There are many ways to establish a secure SSH connection via PuTTY to a Linux-based server. Majority and the most basic method out there is using username and password authentication. However, this is prone to dictionary attack via brute force, that’s why sites like AWS (Amazon Web services) and some others uses Public and Private key exchange. If you need to connect to a server that only accepts public keys for SSH connection this is a step-by-step tutorial on how to use PuTTY to establish a secure connection via Public keys. The idea is let the server store a public key, and your computer (PuTTY) client will provide a private key to the server for authentication.
- assuming you already created a pair of public and private key. You’ve already added the public keys to authorized_keys on a Linux server
- you have a rsa private key as a result of the public and private key self-generated key pair
This tutorial will not convert on how to generate a pair of public and private keys. Because PuTTY doesn’t understand the id_rsa private key we need to convert the private key to a putty client format in .ppk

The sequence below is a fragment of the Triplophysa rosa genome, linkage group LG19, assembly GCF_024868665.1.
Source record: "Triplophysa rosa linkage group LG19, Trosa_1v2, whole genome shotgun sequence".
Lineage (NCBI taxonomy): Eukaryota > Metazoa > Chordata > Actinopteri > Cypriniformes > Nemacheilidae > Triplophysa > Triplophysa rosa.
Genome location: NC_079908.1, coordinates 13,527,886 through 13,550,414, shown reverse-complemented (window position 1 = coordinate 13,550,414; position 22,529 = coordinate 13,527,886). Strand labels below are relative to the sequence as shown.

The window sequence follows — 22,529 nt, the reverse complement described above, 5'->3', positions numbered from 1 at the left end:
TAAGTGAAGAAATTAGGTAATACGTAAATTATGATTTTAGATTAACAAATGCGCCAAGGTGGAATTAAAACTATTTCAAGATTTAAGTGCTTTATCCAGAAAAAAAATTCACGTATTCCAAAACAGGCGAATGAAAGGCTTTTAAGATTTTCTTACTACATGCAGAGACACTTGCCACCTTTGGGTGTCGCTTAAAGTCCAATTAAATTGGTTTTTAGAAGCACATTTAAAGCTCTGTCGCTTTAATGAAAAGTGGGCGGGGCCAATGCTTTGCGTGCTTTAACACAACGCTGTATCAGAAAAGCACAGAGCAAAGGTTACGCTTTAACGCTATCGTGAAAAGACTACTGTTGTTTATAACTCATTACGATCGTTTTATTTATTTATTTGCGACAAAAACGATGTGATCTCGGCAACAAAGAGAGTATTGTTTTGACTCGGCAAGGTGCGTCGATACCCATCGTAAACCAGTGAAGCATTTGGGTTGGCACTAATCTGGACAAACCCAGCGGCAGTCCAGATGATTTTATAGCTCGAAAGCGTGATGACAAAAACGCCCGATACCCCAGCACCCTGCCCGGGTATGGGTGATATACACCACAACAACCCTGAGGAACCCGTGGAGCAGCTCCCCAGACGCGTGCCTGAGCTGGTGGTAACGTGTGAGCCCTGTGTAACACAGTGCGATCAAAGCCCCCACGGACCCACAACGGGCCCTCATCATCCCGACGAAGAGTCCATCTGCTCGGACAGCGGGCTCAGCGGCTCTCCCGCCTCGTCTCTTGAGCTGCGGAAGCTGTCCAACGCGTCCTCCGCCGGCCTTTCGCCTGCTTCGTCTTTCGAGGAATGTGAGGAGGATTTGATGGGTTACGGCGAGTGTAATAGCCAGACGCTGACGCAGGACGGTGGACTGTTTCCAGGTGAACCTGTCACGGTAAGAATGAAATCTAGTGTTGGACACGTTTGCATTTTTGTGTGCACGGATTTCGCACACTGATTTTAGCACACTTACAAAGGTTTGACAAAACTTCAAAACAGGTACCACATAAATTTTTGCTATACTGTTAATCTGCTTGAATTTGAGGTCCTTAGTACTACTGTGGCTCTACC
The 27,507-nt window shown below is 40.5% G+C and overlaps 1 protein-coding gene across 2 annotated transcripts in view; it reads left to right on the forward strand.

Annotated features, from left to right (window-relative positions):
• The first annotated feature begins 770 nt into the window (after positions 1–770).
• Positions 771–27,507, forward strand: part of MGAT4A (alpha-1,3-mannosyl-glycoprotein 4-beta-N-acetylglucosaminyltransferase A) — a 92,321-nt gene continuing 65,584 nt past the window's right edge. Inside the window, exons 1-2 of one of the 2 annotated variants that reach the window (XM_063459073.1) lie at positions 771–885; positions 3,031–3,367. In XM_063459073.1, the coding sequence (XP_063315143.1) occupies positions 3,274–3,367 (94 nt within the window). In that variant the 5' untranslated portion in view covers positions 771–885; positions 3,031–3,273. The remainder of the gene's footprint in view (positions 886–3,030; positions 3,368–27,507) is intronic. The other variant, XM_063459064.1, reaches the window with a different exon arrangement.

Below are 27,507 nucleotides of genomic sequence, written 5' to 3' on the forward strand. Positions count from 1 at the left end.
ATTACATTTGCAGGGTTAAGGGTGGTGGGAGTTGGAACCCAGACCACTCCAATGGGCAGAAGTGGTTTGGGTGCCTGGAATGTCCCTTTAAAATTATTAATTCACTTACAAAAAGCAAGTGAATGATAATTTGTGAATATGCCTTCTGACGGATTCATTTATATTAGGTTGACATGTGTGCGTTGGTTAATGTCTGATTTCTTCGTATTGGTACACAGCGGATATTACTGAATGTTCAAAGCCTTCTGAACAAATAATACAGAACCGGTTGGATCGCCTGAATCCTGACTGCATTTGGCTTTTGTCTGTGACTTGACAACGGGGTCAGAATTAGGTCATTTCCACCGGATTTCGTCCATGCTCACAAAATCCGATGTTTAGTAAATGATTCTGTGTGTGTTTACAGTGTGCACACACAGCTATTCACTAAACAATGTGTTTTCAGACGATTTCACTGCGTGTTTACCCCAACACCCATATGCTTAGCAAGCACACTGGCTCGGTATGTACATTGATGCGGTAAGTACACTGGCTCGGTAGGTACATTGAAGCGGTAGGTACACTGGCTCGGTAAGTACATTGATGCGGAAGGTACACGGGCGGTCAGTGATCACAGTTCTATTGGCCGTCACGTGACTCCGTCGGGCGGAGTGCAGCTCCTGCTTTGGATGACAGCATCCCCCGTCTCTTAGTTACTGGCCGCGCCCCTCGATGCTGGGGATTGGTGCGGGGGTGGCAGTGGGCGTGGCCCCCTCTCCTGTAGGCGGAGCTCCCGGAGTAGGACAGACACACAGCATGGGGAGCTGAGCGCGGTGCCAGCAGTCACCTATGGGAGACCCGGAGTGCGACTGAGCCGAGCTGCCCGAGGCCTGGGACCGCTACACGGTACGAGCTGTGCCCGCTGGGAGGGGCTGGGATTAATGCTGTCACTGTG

First you need to download this utility called PuTTYgen. Launch the utility and click Conversions > Import key
Select the id_rsa private key
It will load the id_rsa private key, if you have import the wrong format or a public key PuTTYgen will warn you for the invalid format. Click “Save private key” to finish conversion.
If you receive a prompt for left passphase protect empty accept Yes, or go back to add a passphrase.
Now go back to PuTTY. Navigate the left side Category > Connection > SSH > Auth
Browse and select the .ppk you just converted under “Private key file for authentication”
Now when you go back and connect to the server, you only need to enter the username and the server IP/hostname. It will no longer prompt for your password. You will also see a message saying something like Authenticating with public key “imported-openssh-key”. This is it, you’ve just established a SSH secure connection to a server without any password. It’s important to know that the computer where you store your private key is a private computer, keep the private key in a safe location.
Co-founder of Next of Windows and a cool geek 🙂
Latest posts by Jonathan Hu (see all)
Last updated: 03/29/2015